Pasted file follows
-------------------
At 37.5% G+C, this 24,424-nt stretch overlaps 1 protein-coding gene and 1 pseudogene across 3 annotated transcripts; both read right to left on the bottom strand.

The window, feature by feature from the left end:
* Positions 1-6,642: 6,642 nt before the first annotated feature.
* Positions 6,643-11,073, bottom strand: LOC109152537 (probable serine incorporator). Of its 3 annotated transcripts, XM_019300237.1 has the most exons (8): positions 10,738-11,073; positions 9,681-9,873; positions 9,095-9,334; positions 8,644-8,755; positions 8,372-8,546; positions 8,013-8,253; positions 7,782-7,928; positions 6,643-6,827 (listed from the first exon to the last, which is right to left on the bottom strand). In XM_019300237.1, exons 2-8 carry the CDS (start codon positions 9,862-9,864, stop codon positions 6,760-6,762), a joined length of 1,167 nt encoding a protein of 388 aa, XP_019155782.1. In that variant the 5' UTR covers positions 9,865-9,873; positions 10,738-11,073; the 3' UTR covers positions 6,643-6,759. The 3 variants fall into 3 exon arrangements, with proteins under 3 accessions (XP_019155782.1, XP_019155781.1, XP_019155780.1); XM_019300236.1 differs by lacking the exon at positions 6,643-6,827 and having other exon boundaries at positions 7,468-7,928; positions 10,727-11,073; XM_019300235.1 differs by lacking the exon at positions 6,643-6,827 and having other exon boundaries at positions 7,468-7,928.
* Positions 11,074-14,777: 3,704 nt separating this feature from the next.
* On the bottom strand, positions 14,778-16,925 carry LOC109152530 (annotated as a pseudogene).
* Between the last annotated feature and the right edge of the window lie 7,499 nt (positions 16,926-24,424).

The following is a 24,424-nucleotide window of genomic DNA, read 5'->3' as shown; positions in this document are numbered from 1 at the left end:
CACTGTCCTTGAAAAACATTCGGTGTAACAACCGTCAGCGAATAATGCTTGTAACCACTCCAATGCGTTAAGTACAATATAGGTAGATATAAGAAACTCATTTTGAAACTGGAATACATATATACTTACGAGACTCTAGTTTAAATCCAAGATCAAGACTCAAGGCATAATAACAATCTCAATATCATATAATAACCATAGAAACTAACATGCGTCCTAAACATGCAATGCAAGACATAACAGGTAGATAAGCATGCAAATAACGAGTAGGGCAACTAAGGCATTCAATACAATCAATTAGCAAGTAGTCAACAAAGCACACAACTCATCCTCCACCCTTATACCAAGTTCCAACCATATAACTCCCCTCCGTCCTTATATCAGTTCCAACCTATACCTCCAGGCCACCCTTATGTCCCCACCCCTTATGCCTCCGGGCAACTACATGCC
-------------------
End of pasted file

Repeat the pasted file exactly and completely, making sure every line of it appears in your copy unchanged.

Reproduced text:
At 37.5% G+C, this 24,424-nt stretch overlaps 1 protein-coding gene and 1 pseudogene across 3 annotated transcripts; both read right to left on the bottom strand.

The window, feature by feature from the left end:
* Positions 1-6,642: 6,642 nt before the first annotated feature.
* Positions 6,643-11,073, bottom strand: LOC109152537 (probable serine incorporator). Of its 3 annotated transcripts, XM_019300237.1 has the most exons (8): positions 10,738-11,073; positions 9,681-9,873; positions 9,095-9,334; positions 8,644-8,755; positions 8,372-8,546; positions 8,013-8,253; positions 7,782-7,928; positions 6,643-6,827 (listed from the first exon to the last, which is right to left on the bottom strand). In XM_019300237.1, exons 2-8 carry the CDS (start codon positions 9,862-9,864, stop codon positions 6,760-6,762), a joined length of 1,167 nt encoding a protein of 388 aa, XP_019155782.1. In that variant the 5' UTR covers positions 9,865-9,873; positions 10,738-11,073; the 3' UTR covers positions 6,643-6,759. The 3 variants fall into 3 exon arrangements, with proteins under 3 accessions (XP_019155782.1, XP_019155781.1, XP_019155780.1); XM_019300236.1 differs by lacking the exon at positions 6,643-6,827 and having other exon boundaries at positions 7,468-7,928; positions 10,727-11,073; XM_019300235.1 differs by lacking the exon at positions 6,643-6,827 and having other exon boundaries at positions 7,468-7,928.
* Positions 11,074-14,777: 3,704 nt separating this feature from the next.
* On the bottom strand, positions 14,778-16,925 carry LOC109152530 (annotated as a pseudogene).
* Between the last annotated feature and the right edge of the window lie 7,499 nt (positions 16,926-24,424).

The following is a 24,424-nucleotide window of genomic DNA, read 5'->3' as shown; positions in this document are numbered from 1 at the left end:
CACTGTCCTTGAAAAACATTCGGTGTAACAACCGTCAGCGAATAATGCTTGTAACCACTCCAATGCGTTAAGTACAATATAGGTAGATATAAGAAACTCATTTTGAAACTGGAATACATATATACTTACGAGACTCTAGTTTAAATCCAAGATCAAGACTCAAGGCATAATAACAATCTCAATATCATATAATAACCATAGAAACTAACATGCGTCCTAAACATGCAATGCAAGACATAACAGGTAGATAAGCATGCAAATAACGAGTAGGGCAACTAAGGCATTCAATACAATCAATTAGCAAGTAGTCAACAAAGCACACAACTCATCCTCCACCCTTATACCAAGTTCCAACCATATAACTCCCCTCCGTCCTTATATCAGTTCCAACCTATACCTCCAGGCCACCCTTATGTCCCCACCCCTTATGCCTCCGGGCAACTACATGCC